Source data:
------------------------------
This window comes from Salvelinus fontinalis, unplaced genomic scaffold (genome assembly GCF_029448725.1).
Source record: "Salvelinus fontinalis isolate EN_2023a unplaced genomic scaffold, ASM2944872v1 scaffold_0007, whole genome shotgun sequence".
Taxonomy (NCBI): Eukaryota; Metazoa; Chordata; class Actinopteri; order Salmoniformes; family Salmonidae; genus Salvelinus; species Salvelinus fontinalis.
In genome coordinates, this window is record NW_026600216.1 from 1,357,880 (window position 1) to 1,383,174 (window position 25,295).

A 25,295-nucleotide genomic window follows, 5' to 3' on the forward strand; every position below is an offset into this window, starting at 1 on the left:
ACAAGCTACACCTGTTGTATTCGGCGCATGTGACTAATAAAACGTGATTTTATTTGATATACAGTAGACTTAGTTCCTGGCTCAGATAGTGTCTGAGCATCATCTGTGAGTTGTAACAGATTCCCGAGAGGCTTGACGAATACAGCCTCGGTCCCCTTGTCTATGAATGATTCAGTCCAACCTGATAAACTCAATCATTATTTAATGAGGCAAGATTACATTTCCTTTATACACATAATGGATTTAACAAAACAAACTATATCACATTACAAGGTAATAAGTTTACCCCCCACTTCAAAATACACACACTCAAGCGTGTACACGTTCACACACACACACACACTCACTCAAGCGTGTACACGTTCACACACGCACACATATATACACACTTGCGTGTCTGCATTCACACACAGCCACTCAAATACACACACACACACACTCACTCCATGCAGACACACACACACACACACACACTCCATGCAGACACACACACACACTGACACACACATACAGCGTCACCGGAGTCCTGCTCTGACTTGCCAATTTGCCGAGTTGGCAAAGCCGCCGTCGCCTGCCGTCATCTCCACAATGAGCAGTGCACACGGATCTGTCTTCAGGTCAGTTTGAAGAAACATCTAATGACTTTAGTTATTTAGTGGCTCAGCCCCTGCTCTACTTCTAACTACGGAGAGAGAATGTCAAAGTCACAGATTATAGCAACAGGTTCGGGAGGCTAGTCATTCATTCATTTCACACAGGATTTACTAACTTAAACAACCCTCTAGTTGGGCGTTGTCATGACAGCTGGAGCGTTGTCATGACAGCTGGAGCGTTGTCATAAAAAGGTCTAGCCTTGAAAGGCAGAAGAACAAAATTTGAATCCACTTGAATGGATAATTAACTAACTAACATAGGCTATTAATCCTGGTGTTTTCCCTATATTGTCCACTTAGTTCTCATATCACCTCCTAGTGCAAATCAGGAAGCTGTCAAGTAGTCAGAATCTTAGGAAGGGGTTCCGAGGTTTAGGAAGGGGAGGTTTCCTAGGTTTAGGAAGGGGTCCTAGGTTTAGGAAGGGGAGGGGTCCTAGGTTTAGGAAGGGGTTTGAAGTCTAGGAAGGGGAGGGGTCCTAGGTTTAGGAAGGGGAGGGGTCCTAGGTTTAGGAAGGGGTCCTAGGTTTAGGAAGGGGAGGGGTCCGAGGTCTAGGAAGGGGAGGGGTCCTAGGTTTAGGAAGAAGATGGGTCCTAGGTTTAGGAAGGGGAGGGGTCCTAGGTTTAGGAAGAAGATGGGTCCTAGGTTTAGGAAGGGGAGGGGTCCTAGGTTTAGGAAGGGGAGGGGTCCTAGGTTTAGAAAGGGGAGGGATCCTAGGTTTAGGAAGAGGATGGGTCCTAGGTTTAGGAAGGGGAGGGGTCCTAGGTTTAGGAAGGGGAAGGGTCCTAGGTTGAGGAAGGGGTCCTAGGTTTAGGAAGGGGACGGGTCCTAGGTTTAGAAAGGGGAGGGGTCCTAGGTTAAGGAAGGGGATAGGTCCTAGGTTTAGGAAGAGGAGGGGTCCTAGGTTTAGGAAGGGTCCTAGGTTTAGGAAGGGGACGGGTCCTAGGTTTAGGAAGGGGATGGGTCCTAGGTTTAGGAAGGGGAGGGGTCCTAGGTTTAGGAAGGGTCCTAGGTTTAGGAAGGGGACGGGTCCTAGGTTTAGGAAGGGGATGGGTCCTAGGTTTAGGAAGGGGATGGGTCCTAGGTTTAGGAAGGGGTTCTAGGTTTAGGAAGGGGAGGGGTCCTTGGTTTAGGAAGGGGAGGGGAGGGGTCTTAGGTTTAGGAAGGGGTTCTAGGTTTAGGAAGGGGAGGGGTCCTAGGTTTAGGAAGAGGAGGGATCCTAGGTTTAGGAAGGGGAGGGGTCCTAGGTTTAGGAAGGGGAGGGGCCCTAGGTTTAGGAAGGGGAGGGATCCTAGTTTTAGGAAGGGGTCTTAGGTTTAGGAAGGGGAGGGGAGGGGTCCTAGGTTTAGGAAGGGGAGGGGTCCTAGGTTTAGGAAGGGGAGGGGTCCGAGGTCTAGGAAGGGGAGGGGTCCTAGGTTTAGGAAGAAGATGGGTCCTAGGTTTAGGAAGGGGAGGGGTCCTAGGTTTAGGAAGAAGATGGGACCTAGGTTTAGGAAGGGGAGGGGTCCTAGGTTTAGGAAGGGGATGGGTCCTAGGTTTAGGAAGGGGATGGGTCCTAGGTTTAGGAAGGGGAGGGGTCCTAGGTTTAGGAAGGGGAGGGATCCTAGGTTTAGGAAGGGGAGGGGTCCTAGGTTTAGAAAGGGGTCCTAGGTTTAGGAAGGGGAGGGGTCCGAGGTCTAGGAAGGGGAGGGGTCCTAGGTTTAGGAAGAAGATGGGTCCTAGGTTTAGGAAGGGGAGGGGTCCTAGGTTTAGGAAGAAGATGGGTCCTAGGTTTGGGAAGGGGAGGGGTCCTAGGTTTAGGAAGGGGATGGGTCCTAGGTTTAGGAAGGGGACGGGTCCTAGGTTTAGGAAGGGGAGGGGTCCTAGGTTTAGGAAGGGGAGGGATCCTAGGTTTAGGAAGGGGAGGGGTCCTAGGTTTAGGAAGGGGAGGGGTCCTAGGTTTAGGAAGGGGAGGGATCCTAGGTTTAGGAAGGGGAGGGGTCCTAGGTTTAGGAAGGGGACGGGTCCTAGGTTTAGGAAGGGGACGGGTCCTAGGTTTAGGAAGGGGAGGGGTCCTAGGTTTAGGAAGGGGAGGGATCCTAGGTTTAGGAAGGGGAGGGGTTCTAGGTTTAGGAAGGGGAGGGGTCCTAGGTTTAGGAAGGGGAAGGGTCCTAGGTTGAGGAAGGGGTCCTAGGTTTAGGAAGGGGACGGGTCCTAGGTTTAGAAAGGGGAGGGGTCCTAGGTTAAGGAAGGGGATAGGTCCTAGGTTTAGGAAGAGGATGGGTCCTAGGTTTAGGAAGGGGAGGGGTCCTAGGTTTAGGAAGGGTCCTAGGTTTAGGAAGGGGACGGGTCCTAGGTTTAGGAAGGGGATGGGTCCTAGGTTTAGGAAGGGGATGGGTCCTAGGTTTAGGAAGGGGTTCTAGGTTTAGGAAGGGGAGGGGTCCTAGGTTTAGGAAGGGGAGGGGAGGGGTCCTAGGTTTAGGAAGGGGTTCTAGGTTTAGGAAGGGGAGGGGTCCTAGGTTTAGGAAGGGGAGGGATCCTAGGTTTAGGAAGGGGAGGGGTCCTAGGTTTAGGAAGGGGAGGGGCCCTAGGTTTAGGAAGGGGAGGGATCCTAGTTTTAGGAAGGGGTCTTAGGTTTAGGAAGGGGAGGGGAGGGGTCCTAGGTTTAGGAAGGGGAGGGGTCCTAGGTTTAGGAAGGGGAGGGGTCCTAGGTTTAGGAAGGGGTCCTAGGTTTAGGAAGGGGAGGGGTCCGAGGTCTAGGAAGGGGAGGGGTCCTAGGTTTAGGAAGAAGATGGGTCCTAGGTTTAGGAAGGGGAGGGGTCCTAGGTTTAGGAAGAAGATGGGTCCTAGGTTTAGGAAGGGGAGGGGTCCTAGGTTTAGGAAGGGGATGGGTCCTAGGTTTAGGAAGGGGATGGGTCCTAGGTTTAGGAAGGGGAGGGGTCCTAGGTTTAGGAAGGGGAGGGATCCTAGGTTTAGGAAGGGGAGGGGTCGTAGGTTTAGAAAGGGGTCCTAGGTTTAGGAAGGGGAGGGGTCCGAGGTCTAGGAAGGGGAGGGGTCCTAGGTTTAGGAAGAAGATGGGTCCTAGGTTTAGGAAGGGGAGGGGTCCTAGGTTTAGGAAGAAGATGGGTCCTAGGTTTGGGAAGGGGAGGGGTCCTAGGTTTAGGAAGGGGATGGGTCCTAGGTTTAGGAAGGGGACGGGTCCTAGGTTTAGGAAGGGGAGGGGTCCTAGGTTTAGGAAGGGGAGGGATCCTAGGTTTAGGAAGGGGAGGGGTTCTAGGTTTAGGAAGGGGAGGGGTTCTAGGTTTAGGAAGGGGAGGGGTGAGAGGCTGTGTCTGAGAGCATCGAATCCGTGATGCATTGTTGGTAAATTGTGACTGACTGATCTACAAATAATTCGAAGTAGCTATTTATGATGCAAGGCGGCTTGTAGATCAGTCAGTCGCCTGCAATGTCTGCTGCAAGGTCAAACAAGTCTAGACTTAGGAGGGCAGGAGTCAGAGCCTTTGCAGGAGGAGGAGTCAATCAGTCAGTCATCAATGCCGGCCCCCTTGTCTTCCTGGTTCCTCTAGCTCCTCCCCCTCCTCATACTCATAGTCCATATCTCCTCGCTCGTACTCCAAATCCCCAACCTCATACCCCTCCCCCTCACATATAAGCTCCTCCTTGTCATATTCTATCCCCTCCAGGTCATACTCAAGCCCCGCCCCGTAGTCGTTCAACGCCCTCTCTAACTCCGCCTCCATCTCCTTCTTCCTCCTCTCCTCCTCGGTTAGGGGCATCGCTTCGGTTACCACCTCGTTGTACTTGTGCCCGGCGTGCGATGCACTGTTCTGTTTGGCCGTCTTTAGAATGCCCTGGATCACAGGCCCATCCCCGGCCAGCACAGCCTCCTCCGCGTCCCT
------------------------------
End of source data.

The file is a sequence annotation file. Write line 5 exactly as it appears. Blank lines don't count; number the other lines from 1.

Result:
A 25,295-nucleotide genomic window follows, 5' to 3' on the forward strand; every position below is an offset into this window, starting at 1 on the left: